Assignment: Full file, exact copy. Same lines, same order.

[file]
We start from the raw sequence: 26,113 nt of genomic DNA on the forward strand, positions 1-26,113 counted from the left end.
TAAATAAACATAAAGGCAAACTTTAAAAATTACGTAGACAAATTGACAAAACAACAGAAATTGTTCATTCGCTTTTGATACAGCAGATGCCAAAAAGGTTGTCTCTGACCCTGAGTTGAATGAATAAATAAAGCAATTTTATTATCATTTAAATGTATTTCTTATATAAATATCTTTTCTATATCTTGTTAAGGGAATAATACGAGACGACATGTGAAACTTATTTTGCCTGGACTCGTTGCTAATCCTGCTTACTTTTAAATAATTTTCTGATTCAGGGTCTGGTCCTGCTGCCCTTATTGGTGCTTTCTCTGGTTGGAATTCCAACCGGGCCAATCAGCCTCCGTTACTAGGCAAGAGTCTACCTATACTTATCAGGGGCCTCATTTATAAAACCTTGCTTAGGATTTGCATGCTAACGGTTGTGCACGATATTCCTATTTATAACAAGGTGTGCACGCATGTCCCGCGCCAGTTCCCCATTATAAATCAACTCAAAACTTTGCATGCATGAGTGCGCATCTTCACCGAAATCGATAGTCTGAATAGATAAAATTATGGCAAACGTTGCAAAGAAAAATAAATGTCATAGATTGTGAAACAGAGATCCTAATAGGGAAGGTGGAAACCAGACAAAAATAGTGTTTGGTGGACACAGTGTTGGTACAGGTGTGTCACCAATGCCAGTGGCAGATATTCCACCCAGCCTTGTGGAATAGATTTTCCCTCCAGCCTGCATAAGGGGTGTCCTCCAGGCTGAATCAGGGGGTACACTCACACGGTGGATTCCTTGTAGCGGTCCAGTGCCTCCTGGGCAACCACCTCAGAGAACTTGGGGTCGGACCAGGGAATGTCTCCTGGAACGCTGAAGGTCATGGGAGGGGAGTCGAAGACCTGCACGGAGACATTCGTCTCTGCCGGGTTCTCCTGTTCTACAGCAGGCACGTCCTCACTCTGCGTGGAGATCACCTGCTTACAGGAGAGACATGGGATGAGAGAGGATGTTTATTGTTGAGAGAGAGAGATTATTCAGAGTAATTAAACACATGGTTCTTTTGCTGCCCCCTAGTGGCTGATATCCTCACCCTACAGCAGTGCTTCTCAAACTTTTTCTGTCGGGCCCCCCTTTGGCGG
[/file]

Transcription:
We start from the raw sequence: 26,113 nt of genomic DNA on the forward strand, positions 1-26,113 counted from the left end.
TAAATAAACATAAAGGCAAACTTTAAAAATTACGTAGACAAATTGACAAAACAACAGAAATTGTTCATTCGCTTTTGATACAGCAGATGCCAAAAAGGTTGTCTCTGACCCTGAGTTGAATGAATAAATAAAGCAATTTTATTATCATTTAAATGTATTTCTTATATAAATATCTTTTCTATATCTTGTTAAGGGAATAATACGAGACGACATGTGAAACTTATTTTGCCTGGACTCGTTGCTAATCCTGCTTACTTTTAAATAATTTTCTGATTCAGGGTCTGGTCCTGCTGCCCTTATTGGTGCTTTCTCTGGTTGGAATTCCAACCGGGCCAATCAGCCTCCGTTACTAGGCAAGAGTCTACCTATACTTATCAGGGGCCTCATTTATAAAACCTTGCTTAGGATTTGCATGCTAACGGTTGTGCACGATATTCCTATTTATAACAAGGTGTGCACGCATGTCCCGCGCCAGTTCCCCATTATAAATCAACTCAAAACTTTGCATGCATGAGTGCGCATCTTCACCGAAATCGATAGTCTGAATAGATAAAATTATGGCAAACGTTGCAAAGAAAAATAAATGTCATAGATTGTGAAACAGAGATCCTAATAGGGAAGGTGGAAACCAGACAAAAATAGTGTTTGGTGGACACAGTGTTGGTACAGGTGTGTCACCAATGCCAGTGGCAGATATTCCACCCAGCCTTGTGGAATAGATTTTCCCTCCAGCCTGCATAAGGGGTGTCCTCCAGGCTGAATCAGGGGGTACACTCACACGGTGGATTCCTTGTAGCGGTCCAGTGCCTCCTGGGCAACCACCTCAGAGAACTTGGGGTCGGACCAGGGAATGTCTCCTGGAACGCTGAAGGTCATGGGAGGGGAGTCGAAGACCTGCACGGAGACATTCGTCTCTGCCGGGTTCTCCTGTTCTACAGCAGGCACGTCCTCACTCTGCGTGGAGATCACCTGCTTACAGGAGAGACATGGGATGAGAGAGGATGTTTATTGTTGAGAGAGAGAGATTATTCAGAGTAATTAAACACATGGTTCTTTTGCTGCCCCCTAGTGGCTGATATCCTCACCCTACAGCAGTGCTTCTCAAACTTTTTCTGTCGGGCCCCCCTTTGGCGG